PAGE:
Last Modified Date: May 29, 2013
Labor Productivity: The industry labor productivity measures describe the relationship between
industry output and the labor time involved in its production. They show the changes from period to
period in the amount of goods and services produced per hour. Although the labor productivity measures
relate output to hours of all persons in an industry, they do not measure the specific contribution of labor
or any other factor of production. Rather, they reflect the joint effects of many influences, including
changes in technology; capital investment; utilization of capacity, energy, and materials; the use of
purchased services inputs, including contract employment services; the organization of production;
managerial skill; and the characteristics and effort of the workforce.
Output: Industry output is measured as an annual-weighted index of the changes in the various products
or services (in real terms) provided for sale outside the industry. Real industry output is usually derived
by deflating nominal sales or values of production using BLS price indexes, but for some industries it is
measured by physical quantities of output.
Industry output measures are constructed primarily using data from the economic censuses and annual
surveys of the U.S. Census Bureau, U.S. Department of Commerce, together with information on price
changes primarily from BLS. Other data sources include the Energy Information Administration, U.S.
Department of Energy; the Bureau of Transportation Statistics, U.S. Department of Transportation; the
U.S. Geological Survey, U.S. Department of the Interior; the U.S. Postal Service; the Postal Rate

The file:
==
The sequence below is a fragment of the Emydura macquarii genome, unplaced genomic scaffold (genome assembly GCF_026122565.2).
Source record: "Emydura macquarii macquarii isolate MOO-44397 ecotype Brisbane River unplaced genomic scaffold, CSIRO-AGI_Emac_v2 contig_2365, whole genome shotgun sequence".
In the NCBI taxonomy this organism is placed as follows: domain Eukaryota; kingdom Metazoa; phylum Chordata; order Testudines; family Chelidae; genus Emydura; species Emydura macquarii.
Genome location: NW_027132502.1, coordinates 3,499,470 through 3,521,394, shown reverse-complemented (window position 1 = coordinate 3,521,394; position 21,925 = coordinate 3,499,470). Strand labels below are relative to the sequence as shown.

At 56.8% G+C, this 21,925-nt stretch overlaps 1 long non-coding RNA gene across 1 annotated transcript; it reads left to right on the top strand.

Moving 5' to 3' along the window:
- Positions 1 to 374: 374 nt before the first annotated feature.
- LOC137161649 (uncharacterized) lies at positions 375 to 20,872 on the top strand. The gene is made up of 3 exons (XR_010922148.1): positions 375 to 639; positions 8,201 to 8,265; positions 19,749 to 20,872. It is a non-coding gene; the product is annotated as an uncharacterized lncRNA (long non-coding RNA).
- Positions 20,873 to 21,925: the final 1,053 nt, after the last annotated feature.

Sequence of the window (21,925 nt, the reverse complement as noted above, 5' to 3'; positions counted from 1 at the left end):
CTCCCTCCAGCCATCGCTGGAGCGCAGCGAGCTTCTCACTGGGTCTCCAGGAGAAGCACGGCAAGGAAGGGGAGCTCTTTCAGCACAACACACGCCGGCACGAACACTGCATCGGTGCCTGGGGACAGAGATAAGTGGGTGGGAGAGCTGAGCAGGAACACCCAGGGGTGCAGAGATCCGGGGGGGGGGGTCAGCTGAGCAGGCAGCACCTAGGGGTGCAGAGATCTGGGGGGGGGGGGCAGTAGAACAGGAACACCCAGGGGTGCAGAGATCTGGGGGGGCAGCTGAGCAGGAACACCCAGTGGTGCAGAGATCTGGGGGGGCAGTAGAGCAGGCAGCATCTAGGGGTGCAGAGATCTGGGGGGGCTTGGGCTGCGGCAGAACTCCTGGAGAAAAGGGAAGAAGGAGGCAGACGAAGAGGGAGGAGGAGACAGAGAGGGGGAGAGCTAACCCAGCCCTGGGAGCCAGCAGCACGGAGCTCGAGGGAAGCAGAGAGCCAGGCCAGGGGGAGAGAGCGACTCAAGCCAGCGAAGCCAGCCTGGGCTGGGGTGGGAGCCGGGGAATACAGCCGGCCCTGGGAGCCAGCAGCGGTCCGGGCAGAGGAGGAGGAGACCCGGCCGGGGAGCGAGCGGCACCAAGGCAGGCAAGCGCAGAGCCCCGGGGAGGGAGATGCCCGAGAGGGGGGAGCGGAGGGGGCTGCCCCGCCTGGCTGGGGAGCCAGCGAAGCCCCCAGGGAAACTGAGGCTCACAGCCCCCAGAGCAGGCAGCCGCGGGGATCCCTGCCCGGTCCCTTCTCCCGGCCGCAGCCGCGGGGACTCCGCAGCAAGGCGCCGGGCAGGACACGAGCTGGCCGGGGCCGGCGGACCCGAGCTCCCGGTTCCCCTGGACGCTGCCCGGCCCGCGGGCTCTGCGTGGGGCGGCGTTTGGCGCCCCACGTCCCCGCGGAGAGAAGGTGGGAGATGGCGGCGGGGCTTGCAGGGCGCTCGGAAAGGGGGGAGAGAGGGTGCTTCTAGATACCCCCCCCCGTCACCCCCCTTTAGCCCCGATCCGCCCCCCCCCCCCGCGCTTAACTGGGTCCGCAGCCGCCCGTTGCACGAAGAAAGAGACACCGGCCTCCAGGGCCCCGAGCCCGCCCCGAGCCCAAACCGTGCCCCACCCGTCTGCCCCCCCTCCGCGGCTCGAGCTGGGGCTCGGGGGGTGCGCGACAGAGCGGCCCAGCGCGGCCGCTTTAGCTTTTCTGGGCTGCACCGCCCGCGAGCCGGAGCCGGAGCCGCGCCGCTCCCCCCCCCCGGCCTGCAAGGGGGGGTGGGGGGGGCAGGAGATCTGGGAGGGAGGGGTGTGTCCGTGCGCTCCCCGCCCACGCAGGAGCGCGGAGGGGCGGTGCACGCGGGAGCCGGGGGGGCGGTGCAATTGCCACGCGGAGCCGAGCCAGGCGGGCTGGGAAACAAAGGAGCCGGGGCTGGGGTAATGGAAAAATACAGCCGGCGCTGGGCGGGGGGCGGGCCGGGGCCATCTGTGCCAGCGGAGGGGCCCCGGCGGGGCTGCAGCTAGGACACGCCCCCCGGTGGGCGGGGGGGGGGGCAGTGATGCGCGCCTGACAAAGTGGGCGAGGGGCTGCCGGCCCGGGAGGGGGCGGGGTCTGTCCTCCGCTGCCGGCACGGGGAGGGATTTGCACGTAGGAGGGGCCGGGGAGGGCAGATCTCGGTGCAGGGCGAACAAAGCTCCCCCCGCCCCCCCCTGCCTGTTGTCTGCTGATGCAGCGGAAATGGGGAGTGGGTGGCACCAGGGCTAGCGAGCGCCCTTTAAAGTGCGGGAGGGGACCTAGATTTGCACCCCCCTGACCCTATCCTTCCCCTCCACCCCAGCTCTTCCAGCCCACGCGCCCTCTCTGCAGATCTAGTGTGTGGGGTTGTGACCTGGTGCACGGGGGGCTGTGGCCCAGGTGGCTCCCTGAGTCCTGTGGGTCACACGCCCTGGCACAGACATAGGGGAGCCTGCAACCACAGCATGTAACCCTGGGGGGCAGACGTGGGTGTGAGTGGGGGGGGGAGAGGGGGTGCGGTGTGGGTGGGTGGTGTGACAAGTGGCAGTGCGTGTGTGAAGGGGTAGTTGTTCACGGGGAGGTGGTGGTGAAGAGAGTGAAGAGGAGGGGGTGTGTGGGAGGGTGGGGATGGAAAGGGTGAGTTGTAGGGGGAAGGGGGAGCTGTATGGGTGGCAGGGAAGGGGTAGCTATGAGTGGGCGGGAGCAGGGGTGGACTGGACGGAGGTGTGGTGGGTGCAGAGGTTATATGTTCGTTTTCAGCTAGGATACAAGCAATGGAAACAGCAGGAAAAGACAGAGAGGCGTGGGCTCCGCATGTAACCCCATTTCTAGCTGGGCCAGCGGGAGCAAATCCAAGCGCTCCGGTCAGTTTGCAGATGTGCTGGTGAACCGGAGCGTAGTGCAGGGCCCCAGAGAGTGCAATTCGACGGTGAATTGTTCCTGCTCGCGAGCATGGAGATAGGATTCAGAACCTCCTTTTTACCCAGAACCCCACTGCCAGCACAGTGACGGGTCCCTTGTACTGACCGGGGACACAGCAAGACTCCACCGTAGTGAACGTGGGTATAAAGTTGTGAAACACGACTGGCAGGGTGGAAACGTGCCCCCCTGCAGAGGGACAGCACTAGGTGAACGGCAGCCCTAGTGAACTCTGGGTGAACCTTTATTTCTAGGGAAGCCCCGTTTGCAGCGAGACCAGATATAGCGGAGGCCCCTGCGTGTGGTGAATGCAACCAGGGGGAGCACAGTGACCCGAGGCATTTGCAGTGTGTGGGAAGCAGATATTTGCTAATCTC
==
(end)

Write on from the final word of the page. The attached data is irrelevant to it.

Commission; and the Federal Deposit Insurance Corporation.
Labor Hours: The primary source of industry employment and hours data is the BLS Current
Employment Statistics (CES) survey. The CES provides monthly data on the number of total and
nonsupervisory worker jobs held by wage and salary workers in nonfarm establishments, as well as data
on the average weekly hours of nonsupervisory workers in those establishments. CES data are
supplemented with data from the Current Population Survey (CPS) to estimate employment and hours
of self-employed and unpaid family workers in each industry. Data from the CPS, together with CES
data, are also used to estimate the historical average weekly hours of supervisory workers for each
industry. CES and CPS data are supplemented or further disaggregated for some industries using data
from the BLS Quarterly Census of Employment and Wages (QCEW), the Census Bureau, or other
sources. Other sources of employment and hours data for some service industries include the Association
of American Railroads, the U.S. Department of Transportation, and the U.S. Postal Service. Hours of all
persons in an industry are treated as homogeneous and are directly aggregated.
Unit Labor Costs: Unit labor costs represent the cost of labor required to produce one unit of output.
The unit labor cost indexes are computed by dividing an index of industry labor compensation by an
index of real industry output. Unit labor costs also describe the relationship between compensation per
hour and real output per hour (labor productivity). Increases in hourly compensation increase unit labor
costs; increases in labor productivity offset compensation increases and lower unit labor costs.
Labor Compensation: Labor compensation, defined as payroll plus supplemental payments, is a
measure of the cost to the employer of securing the services of labor. Payroll includes salaries, wages,
commissions, dismissal pay, bonuses, vacation and sick leave pay, and compensation in kind.
Supplemental payments include legally required expenditures and payments for voluntary programs. The
legally required portion consists primarily of Federal old age and survivors’ insurance, unemployment
compensation, and workers’ compensation. Payments for voluntary programs include all programs not
specifically required by legislation, such as the employer portion of private health insurance and pension